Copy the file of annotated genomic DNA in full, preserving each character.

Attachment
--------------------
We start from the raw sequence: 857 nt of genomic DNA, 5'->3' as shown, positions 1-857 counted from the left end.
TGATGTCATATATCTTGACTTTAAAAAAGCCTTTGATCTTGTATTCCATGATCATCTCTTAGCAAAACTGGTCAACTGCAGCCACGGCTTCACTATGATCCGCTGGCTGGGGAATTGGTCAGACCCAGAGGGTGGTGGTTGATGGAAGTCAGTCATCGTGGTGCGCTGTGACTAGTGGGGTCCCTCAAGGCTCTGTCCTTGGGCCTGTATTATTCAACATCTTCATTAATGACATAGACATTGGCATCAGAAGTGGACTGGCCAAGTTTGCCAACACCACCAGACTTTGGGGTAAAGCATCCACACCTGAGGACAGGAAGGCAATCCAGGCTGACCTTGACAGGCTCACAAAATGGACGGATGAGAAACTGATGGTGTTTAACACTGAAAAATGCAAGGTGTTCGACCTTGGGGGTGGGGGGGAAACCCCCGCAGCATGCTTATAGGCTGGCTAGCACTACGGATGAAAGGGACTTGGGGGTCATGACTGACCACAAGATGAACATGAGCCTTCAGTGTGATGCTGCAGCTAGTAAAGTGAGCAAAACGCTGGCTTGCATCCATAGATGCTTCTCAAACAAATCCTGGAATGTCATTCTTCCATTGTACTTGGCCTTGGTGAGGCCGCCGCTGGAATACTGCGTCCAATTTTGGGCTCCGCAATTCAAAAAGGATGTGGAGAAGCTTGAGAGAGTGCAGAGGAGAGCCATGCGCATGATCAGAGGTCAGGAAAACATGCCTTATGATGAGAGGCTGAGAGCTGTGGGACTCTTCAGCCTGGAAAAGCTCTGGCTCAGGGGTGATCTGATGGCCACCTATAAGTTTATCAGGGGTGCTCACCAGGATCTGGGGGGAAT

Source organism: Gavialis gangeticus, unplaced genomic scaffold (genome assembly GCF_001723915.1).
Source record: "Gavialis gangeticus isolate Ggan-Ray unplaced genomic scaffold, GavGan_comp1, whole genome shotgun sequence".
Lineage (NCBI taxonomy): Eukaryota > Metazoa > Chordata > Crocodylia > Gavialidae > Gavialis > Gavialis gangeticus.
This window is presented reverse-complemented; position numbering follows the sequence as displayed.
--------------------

We start from the raw sequence: 857 nt of genomic DNA, 5'->3' as shown, positions 1-857 counted from the left end.
TGATGTCATATATCTTGACTTTAAAAAAGCCTTTGATCTTGTATTCCATGATCATCTCTTAGCAAAACTGGTCAACTGCAGCCACGGCTTCACTATGATCCGCTGGCTGGGGAATTGGTCAGACCCAGAGGGTGGTGGTTGATGGAAGTCAGTCATCGTGGTGCGCTGTGACTAGTGGGGTCCCTCAAGGCTCTGTCCTTGGGCCTGTATTATTCAACATCTTCATTAATGACATAGACATTGGCATCAGAAGTGGACTGGCCAAGTTTGCCAACACCACCAGACTTTGGGGTAAAGCATCCACACCTGAGGACAGGAAGGCAATCCAGGCTGACCTTGACAGGCTCACAAAATGGACGGATGAGAAACTGATGGTGTTTAACACTGAAAAATGCAAGGTGTTCGACCTTGGGGGTGGGGGGGAAACCCCCGCAGCATGCTTATAGGCTGGCTAGCACTACGGATGAAAGGGACTTGGGGGTCATGACTGACCACAAGATGAACATGAGCCTTCAGTGTGATGCTGCAGCTAGTAAAGTGAGCAAAACGCTGGCTTGCATCCATAGATGCTTCTCAAACAAATCCTGGAATGTCATTCTTCCATTGTACTTGGCCTTGGTGAGGCCGCCGCTGGAATACTGCGTCCAATTTTGGGCTCCGCAATTCAAAAAGGATGTGGAGAAGCTTGAGAGAGTGCAGAGGAGAGCCATGCGCATGATCAGAGGTCAGGAAAACATGCCTTATGATGAGAGGCTGAGAGCTGTGGGACTCTTCAGCCTGGAAAAGCTCTGGCTCAGGGGTGATCTGATGGCCACCTATAAGTTTATCAGGGGTGCTCACCAGGATCTGGGGGGAAT

Source organism: Gavialis gangeticus, unplaced genomic scaffold (genome assembly GCF_001723915.1).
Source record: "Gavialis gangeticus isolate Ggan-Ray unplaced genomic scaffold, GavGan_comp1, whole genome shotgun sequence".
Lineage (NCBI taxonomy): Eukaryota > Metazoa > Chordata > Crocodylia > Gavialidae > Gavialis > Gavialis gangeticus.
This window is presented reverse-complemented; position numbering follows the sequence as displayed.